Kender spellcasters are fairly rare, so imposing disadvantage only on concentration checks isn’t enough to balance out some of the other advantages they have over normal halflings. Allowing the DM to impose disadvantage on one attack roll, saving throw or ability check per long rest puts a little power into the DM’s hands when dealing with a kender’s penchant for getting themselves and their party members into trouble, while still playing to the kender’s roleplaying strengths. A player who wants to break stereotype and play a kender wizard may pick up the War Caster feat.
Kender “curiosity” is described well in the Kender Wiki:
“Kender are described as not believing that there is anything morally wrong with handling others’ items, although the habit may land them in considerable trouble with the owner of an object. In addition, they do not tend to pocket things like money, gems, and the like, as they are depicted as having little concept of monetary value. Kender oppose actual thieving vehemently, and consider being called a thief a great insult to their dignity.
“As a side effect of these characteristics, kender can be difficult to play within the role-playing game, as their lack of interest in monetary gain is “a virtual anathema” to the manner in which characters of many other races are typically portrayed. It was recommended in The Mists of Krynnthat kender be employed as non-player characters, with their kleptomania providing a convenient means for those running the game to introduce objects at critical times.”
It was this concept that inspired the Curiosity trait’s feature of starting with three trinkets and finding small, inexpensive objects among the kender’s gear. By allowing this trait (and changing the oft-used name Kleptomania to Curiosity), a kender PC can have the feel of object-acquisition without being encouraged to steal everything in sight–a penchant that has derailed numerous storylines.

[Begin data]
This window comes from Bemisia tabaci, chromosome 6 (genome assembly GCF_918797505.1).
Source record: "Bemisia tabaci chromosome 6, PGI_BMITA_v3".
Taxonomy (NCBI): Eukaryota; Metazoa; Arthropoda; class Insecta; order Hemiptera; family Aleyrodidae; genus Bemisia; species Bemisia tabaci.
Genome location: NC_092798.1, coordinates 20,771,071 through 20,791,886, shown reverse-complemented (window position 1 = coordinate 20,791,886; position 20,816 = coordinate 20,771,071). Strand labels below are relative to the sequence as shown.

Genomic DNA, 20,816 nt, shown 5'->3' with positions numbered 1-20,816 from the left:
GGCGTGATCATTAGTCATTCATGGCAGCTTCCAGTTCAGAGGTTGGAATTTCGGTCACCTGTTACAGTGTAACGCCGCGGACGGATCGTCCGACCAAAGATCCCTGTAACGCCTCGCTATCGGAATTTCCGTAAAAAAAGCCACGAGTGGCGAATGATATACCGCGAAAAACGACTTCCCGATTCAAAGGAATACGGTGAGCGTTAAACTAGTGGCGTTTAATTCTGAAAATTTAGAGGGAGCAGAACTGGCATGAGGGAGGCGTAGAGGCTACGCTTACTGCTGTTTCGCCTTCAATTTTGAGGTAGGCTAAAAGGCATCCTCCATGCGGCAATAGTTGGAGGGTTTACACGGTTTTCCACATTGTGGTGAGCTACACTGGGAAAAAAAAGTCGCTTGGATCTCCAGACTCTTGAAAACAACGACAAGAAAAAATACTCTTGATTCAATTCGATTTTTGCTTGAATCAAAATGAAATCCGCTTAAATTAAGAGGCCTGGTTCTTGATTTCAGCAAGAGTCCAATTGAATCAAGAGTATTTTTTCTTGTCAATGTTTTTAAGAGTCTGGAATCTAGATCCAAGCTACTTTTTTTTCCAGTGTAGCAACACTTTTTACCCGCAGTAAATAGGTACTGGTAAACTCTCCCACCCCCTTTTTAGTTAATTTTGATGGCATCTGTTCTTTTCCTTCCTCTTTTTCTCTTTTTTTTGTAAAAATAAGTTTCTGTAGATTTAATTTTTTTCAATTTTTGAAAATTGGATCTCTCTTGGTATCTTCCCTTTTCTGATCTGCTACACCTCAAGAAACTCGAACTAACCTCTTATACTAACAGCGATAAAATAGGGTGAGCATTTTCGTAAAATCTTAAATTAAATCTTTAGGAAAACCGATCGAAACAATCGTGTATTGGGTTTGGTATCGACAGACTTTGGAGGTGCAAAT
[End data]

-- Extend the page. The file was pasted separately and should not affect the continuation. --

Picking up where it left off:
One might think the disadvantage imposed by their Reputation would also apply to Sleight of Hand checks as well. Though the kender’s reputation for kleptomania is near-universal, they are so good at acquiring items on the sly that they do not make these checks at an inherent disadvantage like Deception and Intimidation checks (though disadvantage may be imposed by the DM for other circumstances, such as through the Distraction racial trait or certain spells and effects).
The hoopak (aka: halfling slingstaff) is a weapon unique to the kender. A versatile weapon, the hoopak may be used as a staff, spear or sling.
Hoopak (Martial Weapon)
Damage: 1d4 bludgeoning or piercing (melee) or 1d4 bludgeoning (range)
Special: versatile (1d6), ammunition, range (30/120)
Note: The versatile trait of the hoopak applies to both melee and ranged attacks.
A kender’s inborn wanderlust forces them into the world at a young age. Common backgrounds for kender characters include Entertainer, Folk Hero, Hermit, Outlander, Sailor, and Urchin. Though it is common for a kender to have the Thief archetype, it is very rare for one to possess the Charlatan or Criminal background. Kender curiosity lend them to develop the skills and features of a rogue (thief), but rarely leads them to blatant criminal intent. Kender Acolytes, Sages, and Soldiers are rare, while Guild Artisans and Nobles are rarer than Charlatans and Criminals.
Kender are naturally drawn to agile and charismatic classes, such as rogues and bards, though a few are able to fight their attention deficits enough to study wizardry or to follow the divine paths of the cleric or druid. Kender rangers, though unusual, are not unheard of, though barbarians, monks, paladins, and sorcerers are rare to the point of nonexistance. The kender’s innate naiveté could potentially lead them to being manipulated by the unseemly patrons who empower warlocks, though it’s just as likely that their childlike innocence would steer them away from temptations of power.